I have a task that performing some heavy work. I need to path it's result to LogContent

Task<Tuple<SupportedComunicationFormats, List<Tuple<TimeSpan, string>>>>.Factory
    .StartNew(() => DoWork(dlg.FileName))
    .ContinueWith(obj => LogContent = obj.Result);

This is the property:

public Tuple<SupportedComunicationFormats, List<Tuple<TimeSpan, string>>> LogContent
    get { return _logContent; }
    private set
        _logContent = value;
        if (_logContent != null)
            string entry = string.Format("Recognized {0} log file",_logContent.Item1);
            _traceEntryQueue.AddEntry(Origin.Internal, entry);

Problem is that _traceEntryQueue is data bound to UI, and of cause I will have exception on code like this.

So, my question is how to make it work correctly?

  • What kind of UI do you use? WPF, Windows Forms, Silverlight, Web? – Alexander Schmidt Jan 31 '13 at 6:58
  • @sprinter252: wpf – Night Walker Jan 31 '13 at 6:59
  • @NightWalker, please see my answer. – Sergey Brunov Jan 31 '13 at 13:44

You need to run the ContinueWith -task on the UI thread. This can be accomplished using the TaskScheduler of the UI thread with the overloaded version of the ContinueWith -method, ie.

TaskScheduler scheduler = TaskScheduler.Current;
...ContinueWith(obj => LogContent = obj.Result), CancellationToken.None, TaskContinuationOptions.None, scheduler)

Here is a good article: Parallel Programming: Task Schedulers and Synchronization Context.

Take a look at Task.ContinueWith() method.


var context = TaskScheduler.FromCurrentSynchronizationContext();
var task = new Task<TResult>(() =>
        TResult r = ...;
        return r;

task.ContinueWith(t =>
        // Update UI (and UI-related data) here: success status.
        // t.Result contains the result.
    CancellationToken.None, TaskContinuationOptions.OnlyOnRanToCompletion, context);

task.ContinueWith(t =>
        AggregateException aggregateException = t.Exception;
        aggregateException.Handle(exception => true);
        // Update UI (and UI-related data) here: failed status.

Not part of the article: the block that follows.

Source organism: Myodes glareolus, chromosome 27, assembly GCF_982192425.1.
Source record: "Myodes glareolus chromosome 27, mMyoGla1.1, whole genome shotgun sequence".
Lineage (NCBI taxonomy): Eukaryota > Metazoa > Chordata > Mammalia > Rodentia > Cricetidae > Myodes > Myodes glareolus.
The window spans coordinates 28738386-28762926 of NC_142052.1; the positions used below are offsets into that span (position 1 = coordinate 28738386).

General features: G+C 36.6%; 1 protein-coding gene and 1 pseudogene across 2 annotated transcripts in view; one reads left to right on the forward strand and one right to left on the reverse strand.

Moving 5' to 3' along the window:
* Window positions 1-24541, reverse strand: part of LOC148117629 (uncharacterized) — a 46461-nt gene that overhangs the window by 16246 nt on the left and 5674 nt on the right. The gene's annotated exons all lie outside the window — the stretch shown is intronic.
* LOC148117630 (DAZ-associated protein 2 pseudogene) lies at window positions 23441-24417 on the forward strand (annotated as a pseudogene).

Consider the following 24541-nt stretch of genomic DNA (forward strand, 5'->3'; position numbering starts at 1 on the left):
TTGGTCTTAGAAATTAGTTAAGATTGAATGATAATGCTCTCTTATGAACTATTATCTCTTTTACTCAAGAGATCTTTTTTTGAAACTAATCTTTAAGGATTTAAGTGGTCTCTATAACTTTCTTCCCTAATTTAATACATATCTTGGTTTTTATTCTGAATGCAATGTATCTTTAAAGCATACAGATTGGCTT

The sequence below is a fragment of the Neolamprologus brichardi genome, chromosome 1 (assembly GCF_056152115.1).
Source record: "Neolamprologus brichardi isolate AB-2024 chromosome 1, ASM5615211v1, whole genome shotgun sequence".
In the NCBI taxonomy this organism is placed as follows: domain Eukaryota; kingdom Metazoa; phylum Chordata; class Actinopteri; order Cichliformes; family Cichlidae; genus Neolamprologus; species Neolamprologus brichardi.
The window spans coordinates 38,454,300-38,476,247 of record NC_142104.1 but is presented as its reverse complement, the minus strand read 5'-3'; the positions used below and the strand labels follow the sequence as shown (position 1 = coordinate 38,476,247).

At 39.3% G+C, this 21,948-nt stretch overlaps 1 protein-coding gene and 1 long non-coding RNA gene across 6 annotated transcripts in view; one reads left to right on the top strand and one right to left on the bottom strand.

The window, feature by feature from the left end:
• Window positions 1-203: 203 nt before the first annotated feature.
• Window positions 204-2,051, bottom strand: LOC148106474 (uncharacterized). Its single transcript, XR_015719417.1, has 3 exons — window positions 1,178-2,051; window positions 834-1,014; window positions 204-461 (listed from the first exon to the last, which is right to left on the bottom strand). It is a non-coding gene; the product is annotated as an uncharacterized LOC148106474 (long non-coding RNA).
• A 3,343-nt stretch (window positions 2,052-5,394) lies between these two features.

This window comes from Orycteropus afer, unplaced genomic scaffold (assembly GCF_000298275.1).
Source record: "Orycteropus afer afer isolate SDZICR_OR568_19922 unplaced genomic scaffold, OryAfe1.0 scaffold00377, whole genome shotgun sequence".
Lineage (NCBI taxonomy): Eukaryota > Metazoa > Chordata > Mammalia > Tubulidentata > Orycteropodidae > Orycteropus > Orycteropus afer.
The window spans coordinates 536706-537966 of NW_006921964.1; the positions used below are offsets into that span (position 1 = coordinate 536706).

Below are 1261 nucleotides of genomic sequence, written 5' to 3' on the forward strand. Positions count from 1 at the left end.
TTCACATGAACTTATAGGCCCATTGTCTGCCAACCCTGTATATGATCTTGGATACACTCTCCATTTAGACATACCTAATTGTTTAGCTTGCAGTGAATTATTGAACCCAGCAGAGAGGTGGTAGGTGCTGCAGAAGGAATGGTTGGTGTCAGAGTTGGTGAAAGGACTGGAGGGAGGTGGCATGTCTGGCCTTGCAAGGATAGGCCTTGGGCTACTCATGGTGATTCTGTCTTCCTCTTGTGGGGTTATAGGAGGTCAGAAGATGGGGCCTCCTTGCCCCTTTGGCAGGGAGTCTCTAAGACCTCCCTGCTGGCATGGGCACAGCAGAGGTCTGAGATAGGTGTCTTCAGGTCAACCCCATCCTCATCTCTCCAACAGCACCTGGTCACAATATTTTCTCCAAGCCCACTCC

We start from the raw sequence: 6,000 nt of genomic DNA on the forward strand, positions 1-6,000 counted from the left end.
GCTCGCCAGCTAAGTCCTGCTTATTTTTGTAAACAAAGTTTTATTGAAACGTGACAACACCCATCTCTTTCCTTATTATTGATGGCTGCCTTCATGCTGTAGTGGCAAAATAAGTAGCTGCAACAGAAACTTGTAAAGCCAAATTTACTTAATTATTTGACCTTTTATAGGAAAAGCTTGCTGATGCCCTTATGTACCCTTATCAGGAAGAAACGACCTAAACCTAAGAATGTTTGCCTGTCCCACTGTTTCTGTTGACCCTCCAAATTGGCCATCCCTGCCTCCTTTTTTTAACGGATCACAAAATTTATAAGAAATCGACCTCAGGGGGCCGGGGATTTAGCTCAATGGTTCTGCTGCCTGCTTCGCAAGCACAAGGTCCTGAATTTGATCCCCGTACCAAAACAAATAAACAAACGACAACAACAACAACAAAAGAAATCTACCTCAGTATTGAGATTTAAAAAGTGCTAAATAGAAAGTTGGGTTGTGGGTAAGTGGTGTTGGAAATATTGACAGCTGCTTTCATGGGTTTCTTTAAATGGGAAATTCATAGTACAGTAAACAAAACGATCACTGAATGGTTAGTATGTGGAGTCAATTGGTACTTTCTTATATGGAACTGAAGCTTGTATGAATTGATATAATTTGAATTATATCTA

// t.Exception contains the occured exception.
    CancellationToken.None, TaskContinuationOptions.OnlyOnFaulted, context);


Since .NET 4.5 supports async/await keywords (see also Task.Run vs Task.Factory.StartNew):

    var result = await Task.Run(() => GetResult());
    // Update UI: success.
    // Use the result.
catch (Exception ex)
    // Update UI: fail.
    // Use the exception.

You can use the Dispatcher to invoke code on UI thread. Take a look at the article Working With The WPF Dispatcher


If you are using async/await, then here is some example code that shows how to schedule a task to run on the GUI thread. Place this code at the bottom of the stack of all of your async/await calls to avoid the WPF runtime throwing errors with code not executing on the GUI thread.

Works with WPF + MVVM, tested under VS 2013.

public async Task GridLayoutSetFromXmlAsync(string gridLayoutAsXml)
    Task task = new Task(() => // Schedule some task here on the GUI thread );
    await task;
  • Thanks, this was exactly what I was trying to achieve. A simple way to run a method async but still be able to update the main thread. I played around with Await Task.Run() but got nothing. – LievenV Oct 15 '15 at 10:18
  • Word of warning - Task.Run is a heavyweight operation, it creates a new thread and gobbles up a lot of stack space. Use sparingly. – Contango Oct 15 '15 at 15:43

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